A girl I knew in college shaved her pubis,
placed the clippings in a wooden cigar box,
and left them outside her ex-boyfriend’s
dormitory door. The cigar box had belonged
to the girl’s father, who had died from a fall
from a roof shortly after the Korean War,
where he had flown a B-29 on bombing raids.
The cigar box had been made in Costa Rica
and had Spanish words on it I couldn’t decipher.
I was in the girl’s room when I saw the cigar box,
not on the evening the shaving took place
but on an evening when four of us (the boyfriend included)
were studying together for a philosophy midterm.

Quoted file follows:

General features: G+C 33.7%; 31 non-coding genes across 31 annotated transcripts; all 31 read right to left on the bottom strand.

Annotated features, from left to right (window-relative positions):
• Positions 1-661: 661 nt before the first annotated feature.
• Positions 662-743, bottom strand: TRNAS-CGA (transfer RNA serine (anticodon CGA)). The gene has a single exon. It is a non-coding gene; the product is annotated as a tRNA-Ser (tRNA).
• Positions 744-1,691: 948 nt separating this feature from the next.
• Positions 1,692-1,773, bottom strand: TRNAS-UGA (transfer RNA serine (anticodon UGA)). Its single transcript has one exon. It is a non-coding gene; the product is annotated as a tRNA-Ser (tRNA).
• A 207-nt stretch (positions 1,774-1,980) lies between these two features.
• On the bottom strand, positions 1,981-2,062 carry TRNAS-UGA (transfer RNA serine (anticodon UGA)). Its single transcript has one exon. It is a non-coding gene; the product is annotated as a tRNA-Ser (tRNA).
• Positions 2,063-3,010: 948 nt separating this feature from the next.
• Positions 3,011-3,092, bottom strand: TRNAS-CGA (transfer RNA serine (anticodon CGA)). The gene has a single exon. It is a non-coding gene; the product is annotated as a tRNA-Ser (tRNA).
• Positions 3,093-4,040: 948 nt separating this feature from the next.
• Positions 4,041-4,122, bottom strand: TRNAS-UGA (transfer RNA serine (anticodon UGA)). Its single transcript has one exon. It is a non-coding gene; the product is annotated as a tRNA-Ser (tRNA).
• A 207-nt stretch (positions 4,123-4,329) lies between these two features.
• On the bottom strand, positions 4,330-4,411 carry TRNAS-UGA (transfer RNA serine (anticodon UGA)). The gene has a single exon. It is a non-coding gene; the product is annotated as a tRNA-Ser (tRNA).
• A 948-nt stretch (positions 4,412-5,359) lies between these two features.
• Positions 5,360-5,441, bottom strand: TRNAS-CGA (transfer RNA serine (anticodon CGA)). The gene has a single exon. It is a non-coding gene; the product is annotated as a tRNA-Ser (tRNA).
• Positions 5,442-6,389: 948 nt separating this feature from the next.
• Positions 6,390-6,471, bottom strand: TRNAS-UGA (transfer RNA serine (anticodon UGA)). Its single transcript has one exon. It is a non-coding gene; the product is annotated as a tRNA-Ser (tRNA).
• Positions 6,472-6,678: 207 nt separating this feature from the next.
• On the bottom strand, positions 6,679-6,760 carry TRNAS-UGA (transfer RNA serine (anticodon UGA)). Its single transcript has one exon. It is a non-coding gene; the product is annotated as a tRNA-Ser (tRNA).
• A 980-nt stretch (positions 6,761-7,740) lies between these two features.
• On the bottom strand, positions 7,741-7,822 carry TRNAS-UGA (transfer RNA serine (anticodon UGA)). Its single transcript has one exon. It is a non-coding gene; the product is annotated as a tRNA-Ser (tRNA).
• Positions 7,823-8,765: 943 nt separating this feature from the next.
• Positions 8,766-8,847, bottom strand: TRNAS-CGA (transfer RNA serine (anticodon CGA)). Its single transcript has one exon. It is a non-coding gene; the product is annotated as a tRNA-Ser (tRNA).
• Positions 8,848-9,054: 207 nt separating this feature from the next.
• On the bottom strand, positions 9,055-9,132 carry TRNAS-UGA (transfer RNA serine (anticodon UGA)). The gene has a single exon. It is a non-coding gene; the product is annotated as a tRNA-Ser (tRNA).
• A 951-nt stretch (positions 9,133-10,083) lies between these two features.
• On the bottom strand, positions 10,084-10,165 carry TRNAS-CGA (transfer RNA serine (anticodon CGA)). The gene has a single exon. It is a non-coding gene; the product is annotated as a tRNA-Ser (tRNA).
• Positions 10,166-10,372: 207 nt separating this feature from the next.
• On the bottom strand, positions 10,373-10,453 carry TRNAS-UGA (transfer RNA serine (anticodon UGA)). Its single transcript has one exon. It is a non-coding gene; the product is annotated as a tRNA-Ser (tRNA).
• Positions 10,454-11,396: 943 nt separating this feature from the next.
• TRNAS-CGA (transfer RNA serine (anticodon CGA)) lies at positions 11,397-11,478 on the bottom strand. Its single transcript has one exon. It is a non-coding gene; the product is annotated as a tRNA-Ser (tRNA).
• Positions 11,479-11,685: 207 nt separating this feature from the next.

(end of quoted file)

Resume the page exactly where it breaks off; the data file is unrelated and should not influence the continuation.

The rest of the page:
We discussed radical doubt, the mind and body split,
and proofs of God’s existence. It was dusk and outside
the dormitory window the sky was bleeding
into the earth near the football field. The girl,
just nineteen, was sprawled on her bed
in a way that made me alternately exhilarated
and uneasy, and I recall that her boyfriend
saw the cigar box at one point and teased her
about smoking cigars. For a long while we debated
the difference between a priori and a posteriori,
and then the girl started crying just a little and told us
she was the one who had found her father dead
on the driveway. Later, when the ex-boyfriend
opened the cigar box to show me, he didn’t say
at first what was there inside, and for some reason
I thought of a bird’s nest, a small bird, maybe
a sparrow. It was an image I couldn’t seem to shake.
Every time I saw the girl after that my first thought
was of the tiny nest arranged as strange offering
in the Costa Rican cigar box of her dead father.